Tuesday, September 1, 2009

[Film] District 9

It’s not particularly original to rave online about this movie – everybody’s doing it and the sales figures says that lots of other people are seeing it besides me. But the movie impressed me enough that I was motivated to write about it anyway.

Good sci-fi movies are to be savored, treasured, and appreciated. There are so many things that can go wrong with sci-fi movies. Like with any film, the acting, lighting, direction, camerawork, editing, sound, plot and dialogue can all be bad, which makes the movie hard to watch and enjoy. But in sci-fi, you tend to have a whole array of potential issues that can also fail – such as believable physics (for everything from spaceships to how creatures move), special effects (from explosions to weapons), and xenobiology (aliens that make sense in how they look and how they live). District 9 wasn’t a revolutionary film – the backstory wasn’t much different from Alien Nation (which I also liked) – but it was a really good film because it hit on all cylinders.

The aliens were suitably alien to feel like they were really from elsewhere, yet they blended seamlessly with the humans in the film. The alien technology (and the special effects that went with it) had a realistic feel to it. But for all of that, what made the film work was that it wasn’t really a film about aliens. The film was about a human cube-dweller. His name might has well have been Dilbert and he would have been just as much at home in New York or Los Angeles as he was in Johannesburg. This poor slob gets saddled with a crappy job and doesn’t even realize it. More, he attacks it with enthusiasm and relative good humor despite the fact that his work, evicting aliens from one slum and forcing them to move to a worse one, is clearly despicable. And when he gets his come-uppance, in the form of contamination by alien technology, we still identify with and feel for the guy.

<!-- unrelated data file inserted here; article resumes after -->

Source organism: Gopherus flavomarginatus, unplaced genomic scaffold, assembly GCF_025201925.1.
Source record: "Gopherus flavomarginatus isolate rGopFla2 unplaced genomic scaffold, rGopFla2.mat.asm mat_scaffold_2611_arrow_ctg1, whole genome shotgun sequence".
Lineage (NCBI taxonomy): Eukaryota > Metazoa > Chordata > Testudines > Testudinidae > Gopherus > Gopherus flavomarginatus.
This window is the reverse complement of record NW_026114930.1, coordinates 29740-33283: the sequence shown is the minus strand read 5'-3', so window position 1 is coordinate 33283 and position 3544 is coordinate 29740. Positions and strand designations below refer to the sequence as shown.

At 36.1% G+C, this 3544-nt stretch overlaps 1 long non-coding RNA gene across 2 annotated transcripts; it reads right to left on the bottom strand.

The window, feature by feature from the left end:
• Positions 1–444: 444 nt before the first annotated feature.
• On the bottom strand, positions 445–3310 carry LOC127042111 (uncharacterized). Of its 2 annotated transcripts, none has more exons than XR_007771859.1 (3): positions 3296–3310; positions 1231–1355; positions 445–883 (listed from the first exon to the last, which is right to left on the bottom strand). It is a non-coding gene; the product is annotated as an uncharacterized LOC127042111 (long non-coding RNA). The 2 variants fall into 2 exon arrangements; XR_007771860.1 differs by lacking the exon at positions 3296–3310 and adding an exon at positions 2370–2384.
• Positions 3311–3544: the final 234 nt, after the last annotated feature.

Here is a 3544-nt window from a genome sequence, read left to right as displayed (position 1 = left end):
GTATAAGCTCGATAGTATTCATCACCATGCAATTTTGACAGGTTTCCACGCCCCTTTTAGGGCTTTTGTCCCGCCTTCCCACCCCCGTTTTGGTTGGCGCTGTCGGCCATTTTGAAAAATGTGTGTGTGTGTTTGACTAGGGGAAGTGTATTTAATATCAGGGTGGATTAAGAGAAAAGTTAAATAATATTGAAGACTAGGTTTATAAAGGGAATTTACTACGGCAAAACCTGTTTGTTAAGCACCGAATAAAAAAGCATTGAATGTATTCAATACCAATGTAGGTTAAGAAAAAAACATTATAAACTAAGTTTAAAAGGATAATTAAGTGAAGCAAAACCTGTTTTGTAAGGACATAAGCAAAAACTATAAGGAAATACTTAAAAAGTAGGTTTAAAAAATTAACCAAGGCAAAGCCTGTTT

District 9 is also a good film because it has quite a few genuinely funny moments. Most of them are dark comedy, but not in the tedious, boring, hideously unfunny way of Burn After Reading or the like. Again, through humor we identify with Wikus Van De Merwe, the everyman just trying to do his crummy job and go home to his wife.

The film is split into essentially two parts. The first half or so of the movie is told documentary-style, as cameras follow Van De Merwe from his office through the actual eviction. The second half is more action-oriented, but still with the shaky, steady-cam style of a documentary just without the presence of an overt camera crew. They flow seamlessly one to the next, and I can’t say I noticed when exactly the change occurred and the documentary crew disappeared. As the film progresses, we are introduced to the alien “prawns” and find them to be more than just child-minded scavengers crawling around the giant garbage heap of their shantytown home. We meet “Chris,” an alien who’s sharper than most, and we can even identify with him. As is often the case in this sort of film, we end up seeing the people as the monsters and the aliens as having real humanity (with all of its capacity for error and failure and even betrayal). Again, that’s hardly original, but it doesn’t have to be. It’s a theme that people understand and relate to, and it makes for solid entertainment with a bit of a message that doesn’t club you over the head with its morality.

So kudos to Neill Blomkamp for turning his short film Alive in Joburg into a hit movie. He did the hard work, made a really decent film, and is reaping the rewards. If all sci-fi films could hit on all cylinders the way District 9 does, the world (of entertainment, anyway) would be a much better place.

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